An Analysis Of Timothy Mcveigh's Death Of John Brown

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All around the world, desperate acts are performed to create a perfect dystopia. John Brown tried to fight for what aligned with is morals. He fought for the dystopia where all men are equal. However, his motives and his actions lead people to question him. Through the questioning, there are also quite a few perspectives. A modern John Brown would be a man named Timothy McVeigh. His actions included blowing up a government building. His dystopia did not include the U.S. government.

Brown had a hate for slavery while McVeigh had his hate for the american federal government. Brown can be viewed as a violent man and that an abolitionist's death let him continue his violent ways. Compared to Brown’s perspective, McVeigh’s . When the judge sentenced …show more content…

His heart may have become hardened when bullies picked on him. He didn’t care about how people will suffer or if he could actually actually take down the building with one strike. He had explained that, “ he bombed the Murrah Building at the time of day he did to “increase the body count.””(McVeigh, The Trial of Timothy McVeigh) When he says what he did like that, it seems as if a motive to go against the federal government was nonexistent. In Brown’s case, he, “...directed his men in the murder of five proslavery settlers.”(Brown, Timeline) This depicts that he killed before that attack at Harpers Ferry. He may have just murdered them so his cold-blooded-killer side could be …show more content…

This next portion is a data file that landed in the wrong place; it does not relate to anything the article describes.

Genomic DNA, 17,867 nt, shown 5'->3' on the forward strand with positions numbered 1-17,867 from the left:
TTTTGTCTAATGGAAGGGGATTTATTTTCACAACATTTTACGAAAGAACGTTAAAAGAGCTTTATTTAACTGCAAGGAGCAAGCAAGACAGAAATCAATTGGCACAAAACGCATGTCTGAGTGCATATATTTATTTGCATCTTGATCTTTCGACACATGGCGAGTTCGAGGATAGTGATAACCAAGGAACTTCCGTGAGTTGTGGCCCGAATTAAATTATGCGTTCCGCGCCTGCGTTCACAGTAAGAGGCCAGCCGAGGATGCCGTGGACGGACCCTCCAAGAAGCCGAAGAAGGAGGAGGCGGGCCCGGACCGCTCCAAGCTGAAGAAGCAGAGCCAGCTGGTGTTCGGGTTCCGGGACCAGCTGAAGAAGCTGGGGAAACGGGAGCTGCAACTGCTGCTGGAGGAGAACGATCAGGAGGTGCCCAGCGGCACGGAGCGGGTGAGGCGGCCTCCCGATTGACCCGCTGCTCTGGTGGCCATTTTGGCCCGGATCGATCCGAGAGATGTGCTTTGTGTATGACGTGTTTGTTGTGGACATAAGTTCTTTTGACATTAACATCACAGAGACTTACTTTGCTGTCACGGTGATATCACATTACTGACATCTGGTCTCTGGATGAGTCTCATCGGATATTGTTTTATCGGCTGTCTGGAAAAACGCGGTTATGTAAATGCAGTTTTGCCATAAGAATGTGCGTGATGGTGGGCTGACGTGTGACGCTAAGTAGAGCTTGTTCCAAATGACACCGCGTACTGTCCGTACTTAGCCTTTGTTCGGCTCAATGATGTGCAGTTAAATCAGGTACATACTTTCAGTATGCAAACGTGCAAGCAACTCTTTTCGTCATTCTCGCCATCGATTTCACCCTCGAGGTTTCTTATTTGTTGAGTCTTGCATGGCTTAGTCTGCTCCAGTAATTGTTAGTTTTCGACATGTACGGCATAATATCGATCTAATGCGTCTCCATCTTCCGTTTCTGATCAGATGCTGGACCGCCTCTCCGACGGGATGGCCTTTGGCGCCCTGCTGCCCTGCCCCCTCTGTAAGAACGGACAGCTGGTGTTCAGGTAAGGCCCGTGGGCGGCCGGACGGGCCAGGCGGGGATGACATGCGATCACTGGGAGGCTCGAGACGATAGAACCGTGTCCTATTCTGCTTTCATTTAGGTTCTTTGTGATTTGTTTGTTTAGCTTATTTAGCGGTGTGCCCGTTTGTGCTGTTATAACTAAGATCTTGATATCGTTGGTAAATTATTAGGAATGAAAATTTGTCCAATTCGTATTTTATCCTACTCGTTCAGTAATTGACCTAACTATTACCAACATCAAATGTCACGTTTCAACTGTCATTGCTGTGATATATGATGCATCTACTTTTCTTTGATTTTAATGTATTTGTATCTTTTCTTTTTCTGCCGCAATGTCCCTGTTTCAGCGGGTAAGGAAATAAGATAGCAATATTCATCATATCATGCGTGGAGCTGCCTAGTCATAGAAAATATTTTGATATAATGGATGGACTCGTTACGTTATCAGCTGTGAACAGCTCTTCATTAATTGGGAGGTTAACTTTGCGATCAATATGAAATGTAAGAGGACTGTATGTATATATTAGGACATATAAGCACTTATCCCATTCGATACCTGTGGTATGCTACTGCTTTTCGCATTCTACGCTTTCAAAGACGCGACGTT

Brown had to be so driven that he went through with his plan to attack the armory even after Frederick Douglass’s warnings. In Douglass’s Dairy, he said that Brown’s descriptions, “convinced me[Douglass] that he[Brown] was going into a perfect steel trap.”(Brown, Document B) To resign to violent ways to protest, he must’ve known that peaceful protesting would do nothing for his cause. A perspective similar to Brown’s states that Tim McVeigh might have also turned to violence. In McVeigh’s early years, his physical appearance drew bullies towards him. However, the article never mentioned that he fought back with violence. Michael Fortier, a witness against McVeigh said, "I asked him about that... I said, 'What about all the people?' And he explained to me, using the terms from the movie "Star Wars" -- he explained to me that he considered all those people to be as if they were the stormtroopers in the movie "Star Wars." Using the “Star Wars” point of view, Luke Skywalker didn’t peacefully rebel against the dark side, he violently went to destroy his father. It is possible that McVeigh could have thought like

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